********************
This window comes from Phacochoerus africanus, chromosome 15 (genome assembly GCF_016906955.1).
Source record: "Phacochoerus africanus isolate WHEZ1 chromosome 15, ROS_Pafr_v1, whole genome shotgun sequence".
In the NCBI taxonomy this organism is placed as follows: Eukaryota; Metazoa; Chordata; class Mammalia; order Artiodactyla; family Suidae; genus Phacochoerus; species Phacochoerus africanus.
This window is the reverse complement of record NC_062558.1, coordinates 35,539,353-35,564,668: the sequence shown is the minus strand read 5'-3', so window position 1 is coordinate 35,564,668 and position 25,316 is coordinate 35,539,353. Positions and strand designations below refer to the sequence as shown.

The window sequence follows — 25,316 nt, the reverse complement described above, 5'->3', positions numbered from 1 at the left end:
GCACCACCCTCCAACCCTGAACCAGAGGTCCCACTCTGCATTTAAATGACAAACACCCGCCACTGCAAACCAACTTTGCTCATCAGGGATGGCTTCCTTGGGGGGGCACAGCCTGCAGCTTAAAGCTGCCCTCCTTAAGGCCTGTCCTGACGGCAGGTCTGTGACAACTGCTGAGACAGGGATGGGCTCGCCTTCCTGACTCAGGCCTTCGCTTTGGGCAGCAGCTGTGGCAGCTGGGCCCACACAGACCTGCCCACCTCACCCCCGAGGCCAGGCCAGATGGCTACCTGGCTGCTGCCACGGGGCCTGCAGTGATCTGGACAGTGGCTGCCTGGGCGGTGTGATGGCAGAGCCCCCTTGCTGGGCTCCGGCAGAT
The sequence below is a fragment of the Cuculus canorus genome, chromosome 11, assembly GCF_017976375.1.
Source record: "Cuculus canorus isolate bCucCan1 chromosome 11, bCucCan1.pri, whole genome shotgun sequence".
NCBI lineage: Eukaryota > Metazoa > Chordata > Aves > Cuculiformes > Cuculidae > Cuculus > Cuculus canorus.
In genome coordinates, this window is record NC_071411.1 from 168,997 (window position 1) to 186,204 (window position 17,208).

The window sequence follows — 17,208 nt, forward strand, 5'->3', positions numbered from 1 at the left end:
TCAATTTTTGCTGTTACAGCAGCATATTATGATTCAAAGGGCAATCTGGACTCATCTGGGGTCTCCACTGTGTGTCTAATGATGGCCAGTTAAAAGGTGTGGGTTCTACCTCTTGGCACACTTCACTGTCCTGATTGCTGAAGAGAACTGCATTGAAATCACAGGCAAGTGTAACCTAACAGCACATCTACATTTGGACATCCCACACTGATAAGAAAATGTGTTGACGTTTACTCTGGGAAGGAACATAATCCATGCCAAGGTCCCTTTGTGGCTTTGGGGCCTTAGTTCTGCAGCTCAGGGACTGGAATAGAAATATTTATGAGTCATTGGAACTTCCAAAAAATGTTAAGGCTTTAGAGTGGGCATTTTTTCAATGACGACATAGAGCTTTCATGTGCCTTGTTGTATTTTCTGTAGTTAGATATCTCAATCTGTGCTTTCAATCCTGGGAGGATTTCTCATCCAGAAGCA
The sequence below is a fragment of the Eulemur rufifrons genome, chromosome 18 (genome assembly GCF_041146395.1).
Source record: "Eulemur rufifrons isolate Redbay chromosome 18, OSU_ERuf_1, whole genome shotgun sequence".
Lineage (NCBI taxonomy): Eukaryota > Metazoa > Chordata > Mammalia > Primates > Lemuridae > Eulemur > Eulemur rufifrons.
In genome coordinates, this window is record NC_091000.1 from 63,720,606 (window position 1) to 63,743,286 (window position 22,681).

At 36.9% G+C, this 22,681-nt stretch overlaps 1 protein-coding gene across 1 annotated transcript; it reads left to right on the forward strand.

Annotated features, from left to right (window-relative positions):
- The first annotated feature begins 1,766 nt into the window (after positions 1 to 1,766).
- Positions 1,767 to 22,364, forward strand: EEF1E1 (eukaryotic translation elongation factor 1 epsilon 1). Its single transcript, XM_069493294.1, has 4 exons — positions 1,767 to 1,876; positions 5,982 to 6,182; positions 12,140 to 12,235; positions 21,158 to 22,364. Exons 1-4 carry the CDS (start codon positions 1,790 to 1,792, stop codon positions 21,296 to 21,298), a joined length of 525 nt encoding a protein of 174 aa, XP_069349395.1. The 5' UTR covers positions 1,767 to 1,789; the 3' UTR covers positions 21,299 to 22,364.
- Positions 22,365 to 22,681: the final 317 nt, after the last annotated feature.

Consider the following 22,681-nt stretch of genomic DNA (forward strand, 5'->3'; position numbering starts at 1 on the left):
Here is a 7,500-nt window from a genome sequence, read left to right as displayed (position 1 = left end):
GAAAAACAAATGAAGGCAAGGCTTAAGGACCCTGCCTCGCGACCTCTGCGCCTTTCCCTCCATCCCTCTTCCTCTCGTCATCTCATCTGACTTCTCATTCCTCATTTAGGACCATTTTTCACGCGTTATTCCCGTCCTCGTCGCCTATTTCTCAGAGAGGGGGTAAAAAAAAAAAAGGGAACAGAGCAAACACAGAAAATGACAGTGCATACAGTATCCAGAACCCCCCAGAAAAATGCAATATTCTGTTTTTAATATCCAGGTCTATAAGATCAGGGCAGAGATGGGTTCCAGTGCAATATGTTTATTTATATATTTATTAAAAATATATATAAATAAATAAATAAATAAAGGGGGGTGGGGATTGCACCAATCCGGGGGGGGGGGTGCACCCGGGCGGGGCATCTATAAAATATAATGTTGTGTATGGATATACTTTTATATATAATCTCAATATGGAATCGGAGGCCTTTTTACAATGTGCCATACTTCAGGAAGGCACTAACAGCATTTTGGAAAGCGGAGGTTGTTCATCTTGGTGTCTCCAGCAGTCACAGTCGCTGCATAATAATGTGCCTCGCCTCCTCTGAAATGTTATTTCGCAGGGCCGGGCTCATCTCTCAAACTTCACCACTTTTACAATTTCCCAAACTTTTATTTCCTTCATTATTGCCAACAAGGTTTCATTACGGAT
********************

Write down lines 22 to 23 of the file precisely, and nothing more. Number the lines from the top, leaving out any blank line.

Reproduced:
Consider the following 22,681-nt stretch of genomic DNA (forward strand, 5'->3'; position numbering starts at 1 on the left):
Here is a 7,500-nt window from a genome sequence, read left to right as displayed (position 1 = left end):